A new name, a new conductor. But who is Hugh Wolff, the musical director of the Belgian National Orchestra?
- You have an impressive background: born in Paris, studied at Harvard University, a pupil of Messiaen in France and of Fleisher in the US. How have all these different cultural approaches to music influenced your own vision of music?
I consider myself fortunate in having lived, studied and worked in different countries. I believe this has helped me gain a broader view of style and of what is important in different cultures.
- You have worked with both American and European orchestras. Is there a difference?
There are important differences between orchestras in different countries. I would say that orchestras in the US and the UK (where government funding is lower) work very quickly and efficiently, in part because they are trying to save money. In continental Europe, orchestras may perhaps work more slowly but they often have more time to rehearse. I value both approaches!
- You were chief conductor of the Frankfurt Radio Symphony Orchestra for nearly a decade. What are your memories of that period?
I have great memories of my time in Frankfurt and I continue to work with that orchestra from time to time. I very much appreciate the way in which radio orchestras seek to present the public with the widest possible repertoire, as they broadcast every concert and therefore do not like to repeat themselves. This gave us a very wide choice and the scope to tackle very diverse works. We launched a "Barock+" series, for example, which explored early music and works for very small orchestras. We experimented with natural brass instruments, without pistons, and tried to learn about early performance practices. I believe this proved rewarding to both the musicians and the public. It certainly broadened my own insight into this music.
- Whereas in Europe culture is financed mainly by government, most orchestras in the US rely on private initiatives and funding. Does that change anything? Is it true to say that people in Europe are more sensitive to classical music than they are in the US?
I greatly appreciate the fact that artists in Europe are encouraged to take risks and do not have to find the money for each project. It is important for artists to try new and challenging things. They may not always succeed, but artists have an obligation to be creative. I do not believe that people in a particular country are more sensitive to classical music than they are in another. It is more to do with the individual listener being familiar with the sound language of classical music in expressing emotions and ideas.
- New technologies have radically changed the relationship between the classical music industry and the public. How can new technologies be used to reach a wider, younger public?
Today's young people expect almost everything to be visual. For more than a generation, new popular music has been accompanied by a music video. Classical music does not have a natural visual component, so this creates a challenge when it comes to gaining the attention of young people. The creative streaming of concerts, producing classical music videos, and performances at different kinds of locations can all contribute to reaching a younger audience. There is more than we can and should do, principally in regard to programming and concert presentation (lighting, clothing, visuals), to communicate our passion for this music.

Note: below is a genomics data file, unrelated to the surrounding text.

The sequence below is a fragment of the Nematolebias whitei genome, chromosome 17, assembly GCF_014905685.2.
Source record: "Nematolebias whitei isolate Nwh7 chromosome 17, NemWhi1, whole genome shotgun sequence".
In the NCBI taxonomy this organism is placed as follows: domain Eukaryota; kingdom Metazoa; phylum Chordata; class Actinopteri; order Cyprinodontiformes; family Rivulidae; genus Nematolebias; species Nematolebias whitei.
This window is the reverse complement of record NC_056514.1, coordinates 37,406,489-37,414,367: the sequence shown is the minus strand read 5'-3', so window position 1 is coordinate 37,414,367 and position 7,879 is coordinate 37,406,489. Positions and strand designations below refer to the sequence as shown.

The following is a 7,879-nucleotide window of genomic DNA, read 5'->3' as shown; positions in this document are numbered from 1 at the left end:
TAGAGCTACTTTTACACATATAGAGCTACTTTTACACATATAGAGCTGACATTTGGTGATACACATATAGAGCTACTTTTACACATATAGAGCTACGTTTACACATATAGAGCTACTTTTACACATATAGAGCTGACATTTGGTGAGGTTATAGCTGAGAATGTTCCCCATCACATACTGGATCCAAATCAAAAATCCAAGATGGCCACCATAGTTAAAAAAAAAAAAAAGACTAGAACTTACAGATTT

- Your discography ranges from Bach to Copland. Do you feel a particular affinity with a specific period in the history of music?
My training and background have helped me to feel comfortable with many styles. And I think that as a conductor, as someone leading a group of musicians, each with their own tastes and opinions, you are obliged to take all these preferences and ideas into account. So I certainly don't try to specialize!
- Do you prefer programmes that combine different periods, styles and countries, or more thematic programmes?
I like to create programmes rather like a chef plans a meal or a curator an exhibition. I believe that at a concert, the pieces of music must "speak" to one another so that the listener starts to think about why they were brought together in the same programme. This will be the case several times during the coming season.
- Do you have a specific artistic idea that you want to develop with the orchestra?
We are busy expanding the repertoire and the venues where we perform. As a national orchestra, we have the responsibility to perform in all areas of the country. It is my ambition to promote Belgian culture and artists and to strengthen the orchestra's international profile.
- What is it like to conduct at BOZAR?
I very much like the unique beauty and quality of the main Henry le Boeuf Hall. It is a jewel the crown of Brussels and of Belgium. A pleasure for the musicians and for the audience.
- The theme for the 2017-2018 BOZAR season is “The Sound of Change”. What does that mean for you?
Why is it that people turn to music in times of intense emotion, whether it be stress, sadness, or moments of euphoria? Music has a power to channel our emotions and change how we feel. When music bypasses the rational to nourish the soul, it succeeds in expressing the inexpressible. Music changes us.